Global COVID decline continues, except in Europe

Health worker getting nasal swab
Health worker getting nasal swab

CDC / Juliana de Fatima da Silva

COVID-19 cases continue to fall in most world regions, continuing a pattern that started in August, but Europe reported a modest increase, the World Health Organization (WHO) said today in its weekly pandemic update.

Deaths trend downward; hot spots in flux

Africa and Western Pacific regions registered the steepest drops in cases. However, new COVID-19 illnesses in Europe were up 7% compared to the previous week. Nearly half of European countries reported rising cases last week, with the United Kingdom, Turkey, and Russia reporting the highest new-case totals.

Deaths also fell in most of the world's regions, though fatalities increased in Europe by 11% compared to the week before.

Europe and the Americas reported the highest weekly incidence for both cases and deaths. The five countries reporting the most cases include the United States, the United Kingdom, Turkey, Russia, and India.

No new countries reported the Delta (B1617.2) variant, keeping the total at 191.

Officials from the WHO's Pan American Health Organization (PAHO) said today at a briefing that though cases in the Americas last week saw an overall decline,  they remain high in the US Midwest, Alaska, and northwest Canada. Elsewhere, cases stayed high in Belize and are rising in some Caribbean locations, especially Barbados.

Vaccine access gaps

At press briefings today, WHO officials kept the pressure up on vaccine equity. WHO Director-General Tedros Adhanom Ghebreyesus, PhD, said 56 countries—mostly from Africa—that were shut out of the global vaccine marketplace weren't able to reach the goal of vaccinating 10% of their populations by the end of September.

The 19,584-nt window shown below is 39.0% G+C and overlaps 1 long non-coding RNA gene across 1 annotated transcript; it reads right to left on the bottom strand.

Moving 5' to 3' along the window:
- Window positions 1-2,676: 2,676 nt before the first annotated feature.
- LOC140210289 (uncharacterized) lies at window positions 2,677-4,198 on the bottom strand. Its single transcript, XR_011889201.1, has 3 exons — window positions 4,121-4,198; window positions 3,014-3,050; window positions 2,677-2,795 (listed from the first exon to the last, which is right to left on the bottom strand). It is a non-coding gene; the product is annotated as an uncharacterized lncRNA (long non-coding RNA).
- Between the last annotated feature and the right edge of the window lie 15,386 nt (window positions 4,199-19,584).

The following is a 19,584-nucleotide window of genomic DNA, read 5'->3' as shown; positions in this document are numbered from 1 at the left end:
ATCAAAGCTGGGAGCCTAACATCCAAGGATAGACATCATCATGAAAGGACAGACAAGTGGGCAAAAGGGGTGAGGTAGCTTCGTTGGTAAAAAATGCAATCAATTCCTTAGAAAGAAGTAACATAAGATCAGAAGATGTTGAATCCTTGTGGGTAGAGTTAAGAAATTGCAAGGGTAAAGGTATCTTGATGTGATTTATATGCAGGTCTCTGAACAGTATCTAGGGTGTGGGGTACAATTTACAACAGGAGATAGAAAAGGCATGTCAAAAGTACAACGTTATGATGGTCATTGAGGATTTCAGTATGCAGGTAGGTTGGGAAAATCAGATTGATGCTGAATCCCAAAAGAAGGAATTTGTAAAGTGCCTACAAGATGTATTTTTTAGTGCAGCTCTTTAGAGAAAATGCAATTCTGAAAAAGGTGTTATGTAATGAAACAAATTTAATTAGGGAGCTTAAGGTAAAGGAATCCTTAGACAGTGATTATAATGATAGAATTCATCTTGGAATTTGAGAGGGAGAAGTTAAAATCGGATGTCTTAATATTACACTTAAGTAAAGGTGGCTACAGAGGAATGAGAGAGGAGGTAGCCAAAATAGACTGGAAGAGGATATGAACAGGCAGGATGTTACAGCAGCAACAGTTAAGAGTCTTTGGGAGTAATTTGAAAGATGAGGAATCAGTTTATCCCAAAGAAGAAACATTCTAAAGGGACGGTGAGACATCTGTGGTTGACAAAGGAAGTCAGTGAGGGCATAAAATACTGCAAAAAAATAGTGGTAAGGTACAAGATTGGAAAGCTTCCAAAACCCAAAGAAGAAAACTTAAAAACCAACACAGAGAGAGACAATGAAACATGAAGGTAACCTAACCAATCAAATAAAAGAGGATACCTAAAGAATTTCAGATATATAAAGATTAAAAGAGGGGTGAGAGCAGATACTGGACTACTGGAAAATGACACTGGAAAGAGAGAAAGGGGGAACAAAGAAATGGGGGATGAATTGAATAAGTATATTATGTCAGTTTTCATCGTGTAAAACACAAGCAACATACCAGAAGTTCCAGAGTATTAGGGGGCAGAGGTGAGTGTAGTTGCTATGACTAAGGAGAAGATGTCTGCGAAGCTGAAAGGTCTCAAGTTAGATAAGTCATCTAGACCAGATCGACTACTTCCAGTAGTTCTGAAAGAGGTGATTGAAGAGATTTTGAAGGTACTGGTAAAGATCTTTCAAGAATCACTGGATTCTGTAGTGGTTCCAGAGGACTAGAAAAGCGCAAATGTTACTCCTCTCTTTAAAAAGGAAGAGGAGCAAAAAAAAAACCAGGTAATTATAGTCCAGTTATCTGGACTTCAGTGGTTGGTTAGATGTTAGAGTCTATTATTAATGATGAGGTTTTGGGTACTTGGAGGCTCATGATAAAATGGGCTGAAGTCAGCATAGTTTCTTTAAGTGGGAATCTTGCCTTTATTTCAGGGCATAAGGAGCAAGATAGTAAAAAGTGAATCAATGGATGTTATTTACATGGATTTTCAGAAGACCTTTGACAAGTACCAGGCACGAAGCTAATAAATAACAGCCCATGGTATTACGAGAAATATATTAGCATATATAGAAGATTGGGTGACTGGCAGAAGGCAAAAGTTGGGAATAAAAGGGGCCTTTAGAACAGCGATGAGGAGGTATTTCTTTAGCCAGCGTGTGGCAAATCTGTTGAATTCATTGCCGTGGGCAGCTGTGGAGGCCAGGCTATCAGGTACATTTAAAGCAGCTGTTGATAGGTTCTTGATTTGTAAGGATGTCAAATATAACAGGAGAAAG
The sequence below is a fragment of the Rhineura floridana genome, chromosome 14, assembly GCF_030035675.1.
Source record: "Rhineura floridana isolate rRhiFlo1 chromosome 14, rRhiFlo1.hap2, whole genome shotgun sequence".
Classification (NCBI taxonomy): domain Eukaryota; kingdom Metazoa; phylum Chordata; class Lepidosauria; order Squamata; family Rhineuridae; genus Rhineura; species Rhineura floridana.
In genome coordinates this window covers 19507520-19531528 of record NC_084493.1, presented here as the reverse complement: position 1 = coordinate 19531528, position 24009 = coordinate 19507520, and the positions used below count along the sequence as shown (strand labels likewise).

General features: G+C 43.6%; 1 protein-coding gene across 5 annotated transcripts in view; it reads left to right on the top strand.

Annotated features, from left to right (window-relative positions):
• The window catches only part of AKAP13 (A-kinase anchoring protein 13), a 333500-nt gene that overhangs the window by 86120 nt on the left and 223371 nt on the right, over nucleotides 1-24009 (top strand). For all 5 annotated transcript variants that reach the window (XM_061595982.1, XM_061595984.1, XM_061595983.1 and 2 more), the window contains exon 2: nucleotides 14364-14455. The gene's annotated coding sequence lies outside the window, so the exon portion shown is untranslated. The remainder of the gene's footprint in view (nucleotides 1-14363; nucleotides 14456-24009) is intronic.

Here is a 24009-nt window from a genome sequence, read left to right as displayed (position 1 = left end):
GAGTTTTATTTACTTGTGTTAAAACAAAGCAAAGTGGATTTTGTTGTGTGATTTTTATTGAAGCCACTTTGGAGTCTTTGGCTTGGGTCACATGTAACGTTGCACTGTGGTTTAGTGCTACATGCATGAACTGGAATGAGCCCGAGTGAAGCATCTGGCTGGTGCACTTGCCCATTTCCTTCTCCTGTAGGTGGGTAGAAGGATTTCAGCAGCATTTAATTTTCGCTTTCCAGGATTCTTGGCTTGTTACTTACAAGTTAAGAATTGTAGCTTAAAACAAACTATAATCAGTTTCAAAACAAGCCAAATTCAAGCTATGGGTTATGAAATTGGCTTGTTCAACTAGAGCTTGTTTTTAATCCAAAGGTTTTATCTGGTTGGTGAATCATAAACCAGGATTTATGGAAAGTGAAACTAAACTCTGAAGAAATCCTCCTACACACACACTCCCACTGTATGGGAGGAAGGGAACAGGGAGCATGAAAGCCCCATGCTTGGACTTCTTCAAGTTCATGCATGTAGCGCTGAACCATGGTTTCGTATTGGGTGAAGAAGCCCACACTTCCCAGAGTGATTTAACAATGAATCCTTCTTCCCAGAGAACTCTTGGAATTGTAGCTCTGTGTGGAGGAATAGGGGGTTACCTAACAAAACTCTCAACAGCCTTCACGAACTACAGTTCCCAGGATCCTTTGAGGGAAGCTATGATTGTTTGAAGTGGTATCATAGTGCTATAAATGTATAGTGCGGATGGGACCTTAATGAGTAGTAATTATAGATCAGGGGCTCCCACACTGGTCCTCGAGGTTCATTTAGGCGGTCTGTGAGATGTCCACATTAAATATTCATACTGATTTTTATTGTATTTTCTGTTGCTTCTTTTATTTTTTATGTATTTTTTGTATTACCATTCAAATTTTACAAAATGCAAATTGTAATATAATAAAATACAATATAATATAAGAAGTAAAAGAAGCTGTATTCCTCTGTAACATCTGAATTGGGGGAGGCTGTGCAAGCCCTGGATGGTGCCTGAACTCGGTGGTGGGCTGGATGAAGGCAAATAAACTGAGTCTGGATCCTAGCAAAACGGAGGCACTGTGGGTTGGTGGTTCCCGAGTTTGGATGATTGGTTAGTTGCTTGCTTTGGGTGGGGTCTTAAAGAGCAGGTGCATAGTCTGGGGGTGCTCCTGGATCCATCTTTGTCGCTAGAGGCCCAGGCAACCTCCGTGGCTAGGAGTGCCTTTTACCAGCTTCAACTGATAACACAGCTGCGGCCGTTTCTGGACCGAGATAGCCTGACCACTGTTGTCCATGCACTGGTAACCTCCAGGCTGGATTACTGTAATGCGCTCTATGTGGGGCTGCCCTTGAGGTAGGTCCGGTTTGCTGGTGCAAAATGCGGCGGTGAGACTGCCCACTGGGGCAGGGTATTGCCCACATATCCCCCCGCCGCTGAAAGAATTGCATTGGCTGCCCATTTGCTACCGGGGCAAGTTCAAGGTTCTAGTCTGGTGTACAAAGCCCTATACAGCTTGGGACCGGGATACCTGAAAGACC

He added that three countries haven't started vaccinating yet: Burundi, Eritrea, and North Korea.

Tedros warned that even more countries are at risk of missing the target of vaccinating 40% of their populations by the end of the year.

With aggressive and ambitious steps, countries can still meet the goal, he said. "But it takes global cooperation. Countries that continue to roll out boosters now are effectively preventing other countries from vaccinating their most at-risk populations."

PAHO Director Carissa Etienne, MBBS, said overall vaccination rates in Latin America and the Caribbean have reached 39%, but coverage is much lower in some places, especially in some Caribbean islands, Haiti, Guatemala, and Nicaragua. She added that PAHO is working to fast-track donations and urged countries to hire and train health workers to administer doses quickly.

More global headlines

  • The WHO today announced a proposed list of 26 members for its new Strategic Group for the Origins of Novel Pathogens (SAGO). Some were members of the joint mission to China to investigate the source of SARS-CoV-2. One member is from the United States: Inger Damon, MD, PhD, who directs the Division of High Consequence Pathogens at the US Centers for Disease Control and Prevention (CDC). Tedros said that after a 2-week consultation period, the final membership will be confirmed and the group will have its first meeting.

  • Northern Syria is experiencing its worst COVID-19 surge, which is overwhelming the health system and exhausting supplies of oxygen and test kits, Doctors Without Borders warned The group said it is scaling up its response, but urgent assistance is needed to adequately respond.

  • In other developments, France announced that it will extend its COVID-19 state of emergency until Jul 31, 2022, to allow the government to reimpose measures if needed, according to Reuters. And in South Korea, officials today launched a new panel to devise ways to allow the country to manage virus circulation while reopening the country.

  • The global total today topped 239 million cases and is now at 239,003,322, along with 4,870,663 deaths, according to the Johns Hopkins online dashboard.

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